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Never Forget


Millhiser notes the way to keep attention on the bullshit Supreme Court, no matter what happens going forward, is to remain angry about it forever. After all, a big part of what is happening now is the culmination of life long hatred from conservatives of the Warren Court.

Chief Justice John Roberts ended his final opinion of the Supreme Court’s just-completed term by scolding his liberal colleagues. “It has become a disturbing feature of some recent opinions to criticize the decisions with which they disagree as going beyond the proper role of the judiciary,” Roberts wrote in response to a dissenting opinion by Justice Elena Kagan — which laid out in detail how Roberts and his fellow Republican appointees had just gone far beyond the proper role of the judiciary.

Nor was Roberts the only justice this year who intimated that the justices’ rulings are beyond criticism. In an interview published by the Wall Street Journal in April, Justice Samuel Alito complained that the justices “are being hammered daily” by critics, falsely claiming that this level of disparagement is “new during my lifetime.” He also claimed that lawyers, the very people who are most educated about the courts and most capable of explaining their shortcomings, have a special obligation to defend his Court against criticism.

One year after the Court’s GOP-appointed majority overruled Roe v. Wade, the same justices behind that decision remain emboldened, apparently eager to settle old scores, and openly disdainful of those who dare to question the wisdom of their rulings. At least two of them have accepted lavish gifts from billionaires, and are contemptuous of anyone who tells them it is wrong for powerful public servants to do so.

It’s disturbing that two of the nine justices, who collectively have the final word on how to read the First Amendment, would even suggest that they should not be criticized. But it is not particularly surprising. Federal judges, who are not elected, must draw their legitimacy from the public perception that they are obedient to a legal text. Criticisms like the Kagan dissent Roberts responded so sharply to can refute that perception, and feed the rapidly growing disapproval of the Court.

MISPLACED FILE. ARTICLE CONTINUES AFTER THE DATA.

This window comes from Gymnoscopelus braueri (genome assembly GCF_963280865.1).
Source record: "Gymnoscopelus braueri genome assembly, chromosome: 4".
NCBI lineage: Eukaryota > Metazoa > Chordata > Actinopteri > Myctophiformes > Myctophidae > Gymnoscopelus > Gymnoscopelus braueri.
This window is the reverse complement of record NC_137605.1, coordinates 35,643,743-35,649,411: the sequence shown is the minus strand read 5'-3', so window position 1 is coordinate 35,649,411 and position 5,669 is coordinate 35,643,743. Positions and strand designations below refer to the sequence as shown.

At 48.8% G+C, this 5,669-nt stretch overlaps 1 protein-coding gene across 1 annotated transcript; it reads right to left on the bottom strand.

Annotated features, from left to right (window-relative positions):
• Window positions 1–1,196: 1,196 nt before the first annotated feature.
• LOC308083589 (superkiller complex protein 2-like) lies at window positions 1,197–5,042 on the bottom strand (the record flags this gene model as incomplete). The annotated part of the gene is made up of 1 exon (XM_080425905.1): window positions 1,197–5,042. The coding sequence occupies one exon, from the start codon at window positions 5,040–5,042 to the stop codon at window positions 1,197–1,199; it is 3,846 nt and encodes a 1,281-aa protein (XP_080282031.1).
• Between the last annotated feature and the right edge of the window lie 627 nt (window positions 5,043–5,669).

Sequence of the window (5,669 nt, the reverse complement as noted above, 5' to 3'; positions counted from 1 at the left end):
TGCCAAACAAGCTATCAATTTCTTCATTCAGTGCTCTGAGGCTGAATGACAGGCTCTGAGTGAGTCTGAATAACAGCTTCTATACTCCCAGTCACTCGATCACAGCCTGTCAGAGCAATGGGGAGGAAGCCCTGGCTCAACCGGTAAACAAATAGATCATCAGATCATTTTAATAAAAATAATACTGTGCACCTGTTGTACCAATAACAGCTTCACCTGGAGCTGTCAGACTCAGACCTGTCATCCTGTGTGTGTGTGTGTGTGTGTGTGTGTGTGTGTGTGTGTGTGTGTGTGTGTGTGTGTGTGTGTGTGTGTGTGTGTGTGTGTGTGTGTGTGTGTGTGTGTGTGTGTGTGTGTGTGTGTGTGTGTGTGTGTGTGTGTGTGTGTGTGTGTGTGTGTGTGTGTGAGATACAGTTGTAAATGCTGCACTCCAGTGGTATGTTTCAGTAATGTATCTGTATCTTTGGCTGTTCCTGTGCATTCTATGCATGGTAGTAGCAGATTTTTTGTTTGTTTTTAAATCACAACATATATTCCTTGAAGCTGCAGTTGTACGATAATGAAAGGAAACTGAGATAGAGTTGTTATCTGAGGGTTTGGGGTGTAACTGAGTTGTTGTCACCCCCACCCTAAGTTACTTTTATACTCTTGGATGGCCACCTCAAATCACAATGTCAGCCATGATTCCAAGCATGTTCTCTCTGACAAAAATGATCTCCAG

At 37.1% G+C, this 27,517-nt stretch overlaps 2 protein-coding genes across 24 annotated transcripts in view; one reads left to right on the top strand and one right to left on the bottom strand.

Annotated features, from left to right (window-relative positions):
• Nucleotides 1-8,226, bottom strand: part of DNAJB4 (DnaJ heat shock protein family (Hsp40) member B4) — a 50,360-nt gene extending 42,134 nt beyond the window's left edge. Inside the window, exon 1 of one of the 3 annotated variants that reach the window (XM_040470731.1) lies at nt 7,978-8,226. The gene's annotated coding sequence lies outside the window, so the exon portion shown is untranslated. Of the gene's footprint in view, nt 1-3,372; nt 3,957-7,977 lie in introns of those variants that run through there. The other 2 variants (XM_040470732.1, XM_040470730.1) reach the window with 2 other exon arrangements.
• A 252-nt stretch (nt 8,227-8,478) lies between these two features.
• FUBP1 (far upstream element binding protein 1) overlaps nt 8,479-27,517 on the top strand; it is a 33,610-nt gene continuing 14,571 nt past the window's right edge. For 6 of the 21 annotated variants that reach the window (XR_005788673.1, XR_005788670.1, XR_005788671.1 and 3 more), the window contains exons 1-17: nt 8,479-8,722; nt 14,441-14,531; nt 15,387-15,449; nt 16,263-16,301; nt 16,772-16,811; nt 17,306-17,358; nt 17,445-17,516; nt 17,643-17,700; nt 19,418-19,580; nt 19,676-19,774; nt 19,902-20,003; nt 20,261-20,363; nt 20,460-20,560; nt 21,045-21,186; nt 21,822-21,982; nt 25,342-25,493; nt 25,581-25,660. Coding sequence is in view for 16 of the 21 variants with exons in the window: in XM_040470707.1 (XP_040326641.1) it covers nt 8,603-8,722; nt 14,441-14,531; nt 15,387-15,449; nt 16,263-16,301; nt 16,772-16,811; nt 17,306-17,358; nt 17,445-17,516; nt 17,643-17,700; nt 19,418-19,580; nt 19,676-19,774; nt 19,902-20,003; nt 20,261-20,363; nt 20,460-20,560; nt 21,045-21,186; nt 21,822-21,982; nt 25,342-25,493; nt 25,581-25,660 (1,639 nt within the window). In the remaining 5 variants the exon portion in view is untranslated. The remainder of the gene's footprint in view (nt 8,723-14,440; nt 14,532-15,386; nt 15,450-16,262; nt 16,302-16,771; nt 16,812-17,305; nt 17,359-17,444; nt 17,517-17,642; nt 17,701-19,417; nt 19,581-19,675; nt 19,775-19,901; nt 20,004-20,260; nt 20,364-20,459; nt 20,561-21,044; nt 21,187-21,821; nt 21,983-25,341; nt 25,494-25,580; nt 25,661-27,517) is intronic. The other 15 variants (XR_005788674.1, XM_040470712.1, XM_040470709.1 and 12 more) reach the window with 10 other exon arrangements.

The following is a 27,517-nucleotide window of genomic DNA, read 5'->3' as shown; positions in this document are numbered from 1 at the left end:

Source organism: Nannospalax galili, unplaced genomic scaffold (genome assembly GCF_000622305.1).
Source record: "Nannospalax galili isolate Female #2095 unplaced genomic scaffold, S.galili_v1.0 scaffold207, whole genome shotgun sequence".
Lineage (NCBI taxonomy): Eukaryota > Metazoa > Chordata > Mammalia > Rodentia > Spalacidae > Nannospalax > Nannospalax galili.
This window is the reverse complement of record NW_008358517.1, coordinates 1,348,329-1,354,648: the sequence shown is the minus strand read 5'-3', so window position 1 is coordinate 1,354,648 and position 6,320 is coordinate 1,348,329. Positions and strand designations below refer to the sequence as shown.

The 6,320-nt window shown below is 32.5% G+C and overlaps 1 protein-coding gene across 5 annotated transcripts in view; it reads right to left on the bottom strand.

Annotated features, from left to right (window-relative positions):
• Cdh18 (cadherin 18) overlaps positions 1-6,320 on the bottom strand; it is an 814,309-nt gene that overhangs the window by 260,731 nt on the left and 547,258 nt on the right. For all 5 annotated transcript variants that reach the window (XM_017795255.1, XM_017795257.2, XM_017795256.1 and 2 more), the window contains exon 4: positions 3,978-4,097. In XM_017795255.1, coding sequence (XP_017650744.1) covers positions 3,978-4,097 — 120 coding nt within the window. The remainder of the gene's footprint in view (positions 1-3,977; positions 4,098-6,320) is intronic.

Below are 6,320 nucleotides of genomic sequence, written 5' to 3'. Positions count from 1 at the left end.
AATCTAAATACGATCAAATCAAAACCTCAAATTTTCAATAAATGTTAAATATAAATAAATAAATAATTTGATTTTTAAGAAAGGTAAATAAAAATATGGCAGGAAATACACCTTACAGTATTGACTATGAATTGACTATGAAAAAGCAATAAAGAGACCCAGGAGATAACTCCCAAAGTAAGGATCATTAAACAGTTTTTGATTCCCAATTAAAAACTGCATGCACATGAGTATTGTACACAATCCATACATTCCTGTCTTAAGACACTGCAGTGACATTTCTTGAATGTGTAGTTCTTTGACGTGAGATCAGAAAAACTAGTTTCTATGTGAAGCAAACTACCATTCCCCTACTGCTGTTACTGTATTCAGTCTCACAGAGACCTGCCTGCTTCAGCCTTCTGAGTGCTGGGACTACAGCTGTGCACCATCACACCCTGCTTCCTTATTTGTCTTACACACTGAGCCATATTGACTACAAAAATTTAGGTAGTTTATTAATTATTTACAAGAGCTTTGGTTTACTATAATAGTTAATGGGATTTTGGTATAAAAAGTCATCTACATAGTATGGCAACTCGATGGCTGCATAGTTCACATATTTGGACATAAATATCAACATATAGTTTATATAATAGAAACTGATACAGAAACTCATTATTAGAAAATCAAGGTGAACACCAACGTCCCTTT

And yet, despite the fact that the Court had time and time again rejected efforts by racial conservatives like Edward Blum — the white activist behind many lawsuits challenging affirmative action — Blum and similarly minded advocates continued to hold a grudge. They were joined in holding onto that grudge by many of the justices themselves, and by powerful groups like the Federalist Society, which played an outsize role in selecting former President Donald Trump’s judicial nominees.

The briefs in Students for Fair Admissions v. President and Fellows of Harvard College, the case that the Court’s GOP-appointed majority used to end affirmative action at nearly all universities last month, raised few, if any, new legal arguments that weren’t heard before by the Court in Bakke.

Nor has there been some triumphant victory over racism in the United States that eradicates the case for affirmative action. Though incomes and college graduation rates have risen for all racial groups within the United States since Bakke, the median Black household still earns at least $33,000 less in annual income than the median white household.

No, the Supreme Court did not strike down affirmative action because of any change in the law. It struck it down because racial conservatives organized. They recruited powerful institutions like the Republican Party and the Federalist Society to their cause. And then they made a deal with the devil, as Trump-skeptical legal conservatives agreed to back his bid for the presidency in return for a small army of Federalist Society judges.

Men like Ed Blum held a grudge. And they held onto it for decades. Until they won.

This is, of course, the same story that played out in the last Supreme Court term, when the Court eliminated the constitutional right to abortion, and when it drastically expanded the rights of gun owners. Again, there were no important new insights in any of the briefs filed in Dobbs v. Jackson Women’s Health Organization (2022) or in New York State Rifle & Pistol Association v. Bruen (2022).

Those cases were decided the way they were because abortion foes and gun rights advocates organized, took over the Republican Party, and held onto their grudges. They have nothing whatsoever to do with “the law.”

Being pissed at American elite institutions….will rarely steer you wrong.

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